Services oops.

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Services oops.

Postby sourwire on Sun Jun 24, 2007 2:06 am

Ok, it will probaly sound really stupid, but I was turning off some services one sunny day that I though I didn't need. Once I turned one of them off, I can't configure my system anymore. Whenever I try to do something administatish, Linux says something like "You are not allowed to change system configuration."
I tried gksu services-admin from the terminal, same thing. Is there a way I can revert services back to default?

Thank you in advance, Nick Tsyukalo.
sourwire
 

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Re: Services oops.

Postby scorp123 on Sun Jun 24, 2007 5:02 am

sourwire wrote: "You are not allowed to change system configuration." I tried gksu services-admin from the terminal, same thing.
First, as Husse's signature says: "Don't break stuff if you can't fix it." :wink: Messing around with things that you don't understand is not very wise ... A lesson you now fully understand I guess.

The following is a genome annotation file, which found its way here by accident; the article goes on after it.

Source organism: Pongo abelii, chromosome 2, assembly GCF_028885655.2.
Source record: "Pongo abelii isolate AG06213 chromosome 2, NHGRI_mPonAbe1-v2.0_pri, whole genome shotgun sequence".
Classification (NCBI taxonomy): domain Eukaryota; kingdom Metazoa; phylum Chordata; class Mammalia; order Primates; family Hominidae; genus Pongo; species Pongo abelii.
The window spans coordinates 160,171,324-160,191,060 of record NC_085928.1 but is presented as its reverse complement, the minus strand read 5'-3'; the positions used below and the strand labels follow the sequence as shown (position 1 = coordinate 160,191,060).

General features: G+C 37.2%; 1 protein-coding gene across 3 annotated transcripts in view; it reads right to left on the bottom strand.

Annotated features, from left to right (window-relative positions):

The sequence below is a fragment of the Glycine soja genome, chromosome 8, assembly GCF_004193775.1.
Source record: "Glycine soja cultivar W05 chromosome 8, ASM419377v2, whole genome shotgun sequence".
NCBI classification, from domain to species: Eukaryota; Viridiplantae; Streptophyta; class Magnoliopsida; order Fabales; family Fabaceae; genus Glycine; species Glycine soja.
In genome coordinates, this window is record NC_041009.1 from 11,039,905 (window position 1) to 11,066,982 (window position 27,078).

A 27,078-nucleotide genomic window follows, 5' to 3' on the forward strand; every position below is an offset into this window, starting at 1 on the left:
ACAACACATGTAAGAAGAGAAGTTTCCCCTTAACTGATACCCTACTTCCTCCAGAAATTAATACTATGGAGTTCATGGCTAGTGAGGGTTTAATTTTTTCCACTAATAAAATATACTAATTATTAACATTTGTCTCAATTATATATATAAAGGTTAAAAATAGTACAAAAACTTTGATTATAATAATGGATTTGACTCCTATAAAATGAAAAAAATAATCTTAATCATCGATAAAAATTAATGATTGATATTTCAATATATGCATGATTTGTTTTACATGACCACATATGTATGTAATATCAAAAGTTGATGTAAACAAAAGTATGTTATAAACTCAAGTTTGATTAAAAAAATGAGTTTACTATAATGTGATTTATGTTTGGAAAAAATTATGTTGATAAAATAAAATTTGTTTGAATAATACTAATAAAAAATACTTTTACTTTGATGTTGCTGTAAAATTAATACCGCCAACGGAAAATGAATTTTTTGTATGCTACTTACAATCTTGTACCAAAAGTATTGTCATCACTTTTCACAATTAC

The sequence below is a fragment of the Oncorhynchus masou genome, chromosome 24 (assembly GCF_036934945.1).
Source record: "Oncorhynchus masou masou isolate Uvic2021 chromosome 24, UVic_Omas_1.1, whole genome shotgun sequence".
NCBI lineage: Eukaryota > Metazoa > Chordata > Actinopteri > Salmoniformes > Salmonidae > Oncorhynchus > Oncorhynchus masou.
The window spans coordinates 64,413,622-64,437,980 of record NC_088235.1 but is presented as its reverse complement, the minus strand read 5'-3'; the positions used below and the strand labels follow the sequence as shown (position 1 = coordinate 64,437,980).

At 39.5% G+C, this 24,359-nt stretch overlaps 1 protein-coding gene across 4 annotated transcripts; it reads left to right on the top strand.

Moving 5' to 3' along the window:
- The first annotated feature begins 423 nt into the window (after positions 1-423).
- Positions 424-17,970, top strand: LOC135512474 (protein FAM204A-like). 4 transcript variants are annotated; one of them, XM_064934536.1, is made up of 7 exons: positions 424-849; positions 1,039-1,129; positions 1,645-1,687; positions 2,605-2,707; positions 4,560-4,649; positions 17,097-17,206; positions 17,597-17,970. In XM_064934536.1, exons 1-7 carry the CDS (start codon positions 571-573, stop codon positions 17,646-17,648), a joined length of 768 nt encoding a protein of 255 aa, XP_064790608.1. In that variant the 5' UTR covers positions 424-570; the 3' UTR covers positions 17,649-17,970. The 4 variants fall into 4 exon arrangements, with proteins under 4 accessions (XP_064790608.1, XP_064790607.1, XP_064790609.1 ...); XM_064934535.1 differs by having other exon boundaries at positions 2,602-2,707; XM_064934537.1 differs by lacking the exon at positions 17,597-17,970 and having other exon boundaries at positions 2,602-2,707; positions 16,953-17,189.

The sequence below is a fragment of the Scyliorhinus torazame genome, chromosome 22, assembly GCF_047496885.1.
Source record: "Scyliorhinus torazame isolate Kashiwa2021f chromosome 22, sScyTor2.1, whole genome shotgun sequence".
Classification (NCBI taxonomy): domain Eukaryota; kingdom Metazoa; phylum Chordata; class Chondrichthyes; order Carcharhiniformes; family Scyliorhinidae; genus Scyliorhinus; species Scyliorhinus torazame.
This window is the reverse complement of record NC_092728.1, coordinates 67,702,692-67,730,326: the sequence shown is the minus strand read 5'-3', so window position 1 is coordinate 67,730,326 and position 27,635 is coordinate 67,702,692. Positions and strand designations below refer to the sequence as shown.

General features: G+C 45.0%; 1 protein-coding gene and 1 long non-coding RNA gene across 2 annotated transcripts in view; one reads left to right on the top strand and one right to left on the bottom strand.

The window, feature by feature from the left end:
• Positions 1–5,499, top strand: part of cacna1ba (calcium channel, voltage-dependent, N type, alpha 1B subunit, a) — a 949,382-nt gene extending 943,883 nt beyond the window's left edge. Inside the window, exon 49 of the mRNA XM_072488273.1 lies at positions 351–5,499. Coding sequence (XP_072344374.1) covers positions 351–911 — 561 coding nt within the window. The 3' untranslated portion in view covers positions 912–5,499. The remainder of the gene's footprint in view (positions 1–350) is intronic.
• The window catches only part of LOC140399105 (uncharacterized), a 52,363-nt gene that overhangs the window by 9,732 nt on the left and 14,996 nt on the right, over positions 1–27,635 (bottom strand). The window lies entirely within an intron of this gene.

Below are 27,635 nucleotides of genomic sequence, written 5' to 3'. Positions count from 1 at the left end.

Criticism apart, the error you get sounds more like an authentication issue. Did you mess around with the root account too? Does stuff like sudo su - give you a root shell? Besides, it would help if you could be more precise on what exactly you did to your system.

I don't know about others, but I for myself make notes on paper in a 'log book' before I do something potentially stupid (yes, I too do very stupid things sometimes!). On that paper I write down
    - the time and date
    - what I intend to do (e.g. disable "gdm")
    - why I intend to do it (e.g. "machine is a server, no GUI needed")